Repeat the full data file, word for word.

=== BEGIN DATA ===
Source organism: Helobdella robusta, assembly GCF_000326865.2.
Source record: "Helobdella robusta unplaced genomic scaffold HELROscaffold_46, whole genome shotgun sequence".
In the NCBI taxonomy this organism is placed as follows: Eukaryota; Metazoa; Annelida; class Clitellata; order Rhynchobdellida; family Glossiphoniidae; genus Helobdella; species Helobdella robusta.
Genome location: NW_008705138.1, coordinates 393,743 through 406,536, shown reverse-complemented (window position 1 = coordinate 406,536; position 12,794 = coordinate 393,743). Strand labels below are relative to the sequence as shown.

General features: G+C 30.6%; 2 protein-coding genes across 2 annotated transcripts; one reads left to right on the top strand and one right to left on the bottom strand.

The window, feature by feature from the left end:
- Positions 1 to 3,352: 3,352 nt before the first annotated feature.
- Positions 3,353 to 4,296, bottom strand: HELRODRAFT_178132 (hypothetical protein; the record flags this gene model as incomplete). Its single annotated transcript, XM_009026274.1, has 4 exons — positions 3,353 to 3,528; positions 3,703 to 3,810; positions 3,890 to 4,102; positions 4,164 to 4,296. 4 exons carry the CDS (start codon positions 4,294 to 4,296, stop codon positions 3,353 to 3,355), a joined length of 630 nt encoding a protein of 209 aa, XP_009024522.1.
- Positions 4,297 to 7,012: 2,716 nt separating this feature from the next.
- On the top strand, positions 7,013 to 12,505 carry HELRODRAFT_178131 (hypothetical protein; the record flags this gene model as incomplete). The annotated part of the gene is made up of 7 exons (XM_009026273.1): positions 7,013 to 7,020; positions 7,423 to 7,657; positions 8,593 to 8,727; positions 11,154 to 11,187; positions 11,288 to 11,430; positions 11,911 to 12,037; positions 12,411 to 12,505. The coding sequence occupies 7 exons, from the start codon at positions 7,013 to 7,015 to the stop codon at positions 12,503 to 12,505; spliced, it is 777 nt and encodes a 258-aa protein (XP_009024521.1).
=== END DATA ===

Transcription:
Source organism: Helobdella robusta, assembly GCF_000326865.2.
Source record: "Helobdella robusta unplaced genomic scaffold HELROscaffold_46, whole genome shotgun sequence".
In the NCBI taxonomy this organism is placed as follows: Eukaryota; Metazoa; Annelida; class Clitellata; order Rhynchobdellida; family Glossiphoniidae; genus Helobdella; species Helobdella robusta.
Genome location: NW_008705138.1, coordinates 393,743 through 406,536, shown reverse-complemented (window position 1 = coordinate 406,536; position 12,794 = coordinate 393,743). Strand labels below are relative to the sequence as shown.

General features: G+C 30.6%; 2 protein-coding genes across 2 annotated transcripts; one reads left to right on the top strand and one right to left on the bottom strand.

The window, feature by feature from the left end:
- Positions 1 to 3,352: 3,352 nt before the first annotated feature.
- Positions 3,353 to 4,296, bottom strand: HELRODRAFT_178132 (hypothetical protein; the record flags this gene model as incomplete). Its single annotated transcript, XM_009026274.1, has 4 exons — positions 3,353 to 3,528; positions 3,703 to 3,810; positions 3,890 to 4,102; positions 4,164 to 4,296. 4 exons carry the CDS (start codon positions 4,294 to 4,296, stop codon positions 3,353 to 3,355), a joined length of 630 nt encoding a protein of 209 aa, XP_009024522.1.
- Positions 4,297 to 7,012: 2,716 nt separating this feature from the next.
- On the top strand, positions 7,013 to 12,505 carry HELRODRAFT_178131 (hypothetical protein; the record flags this gene model as incomplete). The annotated part of the gene is made up of 7 exons (XM_009026273.1): positions 7,013 to 7,020; positions 7,423 to 7,657; positions 8,593 to 8,727; positions 11,154 to 11,187; positions 11,288 to 11,430; positions 11,911 to 12,037; positions 12,411 to 12,505. The coding sequence occupies 7 exons, from the start codon at positions 7,013 to 7,015 to the stop codon at positions 12,503 to 12,505; spliced, it is 777 nt and encodes a 258-aa protein (XP_009024521.1).